In the FSW process the plates are heated, plasticized and jointed locally by the plunged probe and shoulder moving along the joint line. The residual stress due to the thermo-mechanical performance of the material and the constraint of the welded plates by the fixture are one of main concerns for this process. A prediction of the clamping force applied on the plates during FSW is expected to be helpful in controlling the residual stress and joint quality. Furthermore, the prediction of the force history in FSW process will be beneficial to understand the mechanics of the process and to provide valid models for controlling the process, especially in the case of robotic FSW. A 3D FE model can be used to study the thermal history and evolution of stress in the FSW process and subsequently, to compute mechanical forces in the longitudinal, lateral and vertical directions [304-306]. The relationship between the calculated residual stress of the weld and the process parameters such as the tool traverse and rotational speeds, and the fixture release were investigated and presented.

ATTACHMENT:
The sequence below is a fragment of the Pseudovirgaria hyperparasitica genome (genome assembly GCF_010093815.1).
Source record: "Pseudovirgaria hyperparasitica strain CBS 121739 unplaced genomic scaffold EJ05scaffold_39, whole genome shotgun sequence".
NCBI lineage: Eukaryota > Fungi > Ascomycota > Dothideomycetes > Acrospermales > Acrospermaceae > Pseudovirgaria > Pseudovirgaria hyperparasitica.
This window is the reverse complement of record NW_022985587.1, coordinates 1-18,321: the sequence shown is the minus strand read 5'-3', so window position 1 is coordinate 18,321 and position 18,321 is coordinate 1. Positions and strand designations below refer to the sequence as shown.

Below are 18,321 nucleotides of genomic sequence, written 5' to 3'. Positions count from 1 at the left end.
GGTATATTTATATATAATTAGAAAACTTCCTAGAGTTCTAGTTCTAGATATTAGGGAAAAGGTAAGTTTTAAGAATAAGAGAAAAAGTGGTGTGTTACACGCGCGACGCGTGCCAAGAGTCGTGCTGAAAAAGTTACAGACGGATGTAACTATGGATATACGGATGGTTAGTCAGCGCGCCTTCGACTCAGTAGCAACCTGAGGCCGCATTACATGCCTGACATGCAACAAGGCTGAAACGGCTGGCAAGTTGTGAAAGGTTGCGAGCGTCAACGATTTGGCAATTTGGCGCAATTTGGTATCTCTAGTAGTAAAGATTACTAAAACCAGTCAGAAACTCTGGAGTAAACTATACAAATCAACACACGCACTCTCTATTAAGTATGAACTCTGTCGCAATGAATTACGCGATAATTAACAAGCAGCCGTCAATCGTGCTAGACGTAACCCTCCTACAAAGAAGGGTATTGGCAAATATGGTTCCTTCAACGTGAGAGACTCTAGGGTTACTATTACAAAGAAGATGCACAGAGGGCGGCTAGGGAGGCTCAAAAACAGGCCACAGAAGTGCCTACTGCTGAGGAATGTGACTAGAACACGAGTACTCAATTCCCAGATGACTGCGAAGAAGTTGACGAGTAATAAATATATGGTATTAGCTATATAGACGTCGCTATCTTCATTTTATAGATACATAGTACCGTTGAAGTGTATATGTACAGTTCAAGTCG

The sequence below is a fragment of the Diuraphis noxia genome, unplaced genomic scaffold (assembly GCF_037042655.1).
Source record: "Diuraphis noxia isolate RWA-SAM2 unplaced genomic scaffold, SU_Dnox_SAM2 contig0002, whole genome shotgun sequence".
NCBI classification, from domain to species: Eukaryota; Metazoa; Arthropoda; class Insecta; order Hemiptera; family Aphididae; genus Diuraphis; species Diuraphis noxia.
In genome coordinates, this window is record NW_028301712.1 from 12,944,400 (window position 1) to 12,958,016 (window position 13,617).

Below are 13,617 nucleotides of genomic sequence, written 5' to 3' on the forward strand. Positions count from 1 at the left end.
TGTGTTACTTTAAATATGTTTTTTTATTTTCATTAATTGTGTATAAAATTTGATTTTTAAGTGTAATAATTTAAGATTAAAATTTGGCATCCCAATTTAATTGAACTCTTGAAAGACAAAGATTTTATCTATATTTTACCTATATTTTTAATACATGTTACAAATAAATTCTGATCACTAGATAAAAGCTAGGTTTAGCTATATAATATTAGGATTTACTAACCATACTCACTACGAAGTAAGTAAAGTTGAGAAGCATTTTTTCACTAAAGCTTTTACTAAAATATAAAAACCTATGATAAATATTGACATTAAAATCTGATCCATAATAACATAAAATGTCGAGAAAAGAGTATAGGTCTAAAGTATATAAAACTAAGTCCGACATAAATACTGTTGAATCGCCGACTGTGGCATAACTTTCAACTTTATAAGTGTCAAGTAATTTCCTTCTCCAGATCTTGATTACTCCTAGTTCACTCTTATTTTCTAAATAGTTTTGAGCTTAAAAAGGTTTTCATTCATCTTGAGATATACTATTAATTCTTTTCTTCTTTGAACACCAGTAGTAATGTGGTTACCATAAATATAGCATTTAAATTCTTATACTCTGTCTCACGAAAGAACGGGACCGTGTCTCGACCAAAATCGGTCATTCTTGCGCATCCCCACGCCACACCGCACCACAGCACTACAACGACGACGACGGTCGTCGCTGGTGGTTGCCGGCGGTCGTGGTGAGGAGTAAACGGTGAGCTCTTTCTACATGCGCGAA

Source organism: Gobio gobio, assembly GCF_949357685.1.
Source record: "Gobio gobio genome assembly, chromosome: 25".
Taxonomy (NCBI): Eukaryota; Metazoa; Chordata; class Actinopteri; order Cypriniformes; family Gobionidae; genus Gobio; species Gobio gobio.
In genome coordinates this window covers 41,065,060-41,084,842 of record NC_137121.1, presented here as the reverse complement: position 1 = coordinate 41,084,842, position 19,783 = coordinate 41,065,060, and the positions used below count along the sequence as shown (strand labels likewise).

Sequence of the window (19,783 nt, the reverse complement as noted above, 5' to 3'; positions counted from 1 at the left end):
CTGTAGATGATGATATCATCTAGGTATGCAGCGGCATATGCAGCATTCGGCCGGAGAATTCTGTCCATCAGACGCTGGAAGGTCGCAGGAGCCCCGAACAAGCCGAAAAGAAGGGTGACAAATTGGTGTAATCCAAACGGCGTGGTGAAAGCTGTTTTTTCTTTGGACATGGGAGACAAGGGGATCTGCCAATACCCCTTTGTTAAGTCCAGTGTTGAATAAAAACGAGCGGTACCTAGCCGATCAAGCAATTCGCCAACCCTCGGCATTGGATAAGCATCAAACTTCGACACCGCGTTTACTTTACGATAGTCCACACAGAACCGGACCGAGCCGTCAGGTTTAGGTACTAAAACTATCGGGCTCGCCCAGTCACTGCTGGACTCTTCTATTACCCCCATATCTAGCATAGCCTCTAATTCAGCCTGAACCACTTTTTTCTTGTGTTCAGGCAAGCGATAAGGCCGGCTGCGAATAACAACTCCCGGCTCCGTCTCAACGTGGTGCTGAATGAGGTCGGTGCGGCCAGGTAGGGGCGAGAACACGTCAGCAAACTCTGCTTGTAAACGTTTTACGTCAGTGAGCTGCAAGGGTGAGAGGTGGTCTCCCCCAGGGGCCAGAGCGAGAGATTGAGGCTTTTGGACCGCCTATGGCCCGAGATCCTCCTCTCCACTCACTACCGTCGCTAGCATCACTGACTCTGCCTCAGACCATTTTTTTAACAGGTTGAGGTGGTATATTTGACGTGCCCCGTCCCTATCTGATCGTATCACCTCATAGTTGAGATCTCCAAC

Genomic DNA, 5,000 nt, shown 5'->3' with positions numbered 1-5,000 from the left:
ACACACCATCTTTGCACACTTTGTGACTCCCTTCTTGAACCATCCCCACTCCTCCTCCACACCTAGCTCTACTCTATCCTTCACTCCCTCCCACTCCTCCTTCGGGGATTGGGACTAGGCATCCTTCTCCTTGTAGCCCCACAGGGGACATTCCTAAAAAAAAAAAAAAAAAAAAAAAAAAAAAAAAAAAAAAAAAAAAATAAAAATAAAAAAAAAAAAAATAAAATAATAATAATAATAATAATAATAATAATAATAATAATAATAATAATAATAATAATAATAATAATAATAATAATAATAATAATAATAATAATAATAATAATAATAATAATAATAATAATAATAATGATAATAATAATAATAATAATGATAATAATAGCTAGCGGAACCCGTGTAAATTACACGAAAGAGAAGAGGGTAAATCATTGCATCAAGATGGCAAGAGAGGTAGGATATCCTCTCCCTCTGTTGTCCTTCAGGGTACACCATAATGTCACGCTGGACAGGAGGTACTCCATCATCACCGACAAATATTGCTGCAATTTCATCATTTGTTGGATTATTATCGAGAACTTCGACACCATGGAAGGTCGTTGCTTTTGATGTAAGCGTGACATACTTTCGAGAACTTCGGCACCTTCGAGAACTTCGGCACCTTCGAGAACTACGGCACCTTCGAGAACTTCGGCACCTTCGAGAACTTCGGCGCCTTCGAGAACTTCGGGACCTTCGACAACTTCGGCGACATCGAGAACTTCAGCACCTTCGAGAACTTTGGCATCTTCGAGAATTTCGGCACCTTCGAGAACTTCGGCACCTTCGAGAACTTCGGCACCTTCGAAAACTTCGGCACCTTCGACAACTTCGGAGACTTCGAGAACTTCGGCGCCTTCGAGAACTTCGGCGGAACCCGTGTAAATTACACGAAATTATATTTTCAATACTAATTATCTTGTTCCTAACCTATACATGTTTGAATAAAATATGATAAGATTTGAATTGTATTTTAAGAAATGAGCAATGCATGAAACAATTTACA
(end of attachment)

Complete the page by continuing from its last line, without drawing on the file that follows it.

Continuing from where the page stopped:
The ability to accurately predict residual stress and resultant distortions is a key product from simulations of assembly processes. These simulations necessarily consider large structural components potentially making the simulations computationally expensive. The objective of McCune et al.'s paper [307] was to develop greater understanding of the influence of the FSW process idealization on the prediction of residual stress and distortion and thus determine the minimum required modeling fidelity for future airframe assembly simulations. The combined computational and experimental results highlight the importance of accurately representing the welding forging force and the process speed. A 2D model of FSW was used to study the distributions of the longitudinal residual stress and the material flow under different process parameters [308]. The maximum longitudinal residual stress occurs on the boundary of HAZ and the longitudinal residual stress is positive near the welding line but negative near the boundaries of welded plate. The maximum longitudinal residual stress can be increased with the argument of the translational velocity of pin. But the change of the angular velocity of pin does not affect the longitudinal residual stress significantly. The scale effect of the pin size on the FSW process was investigated [309]. The flow of the material in the tangential direction is the main contributor to the movement of the material in the FSW process. A fluidized bed of material flow comes into being around the pin. With the increase of the pin's diameter, the laminar flow becomes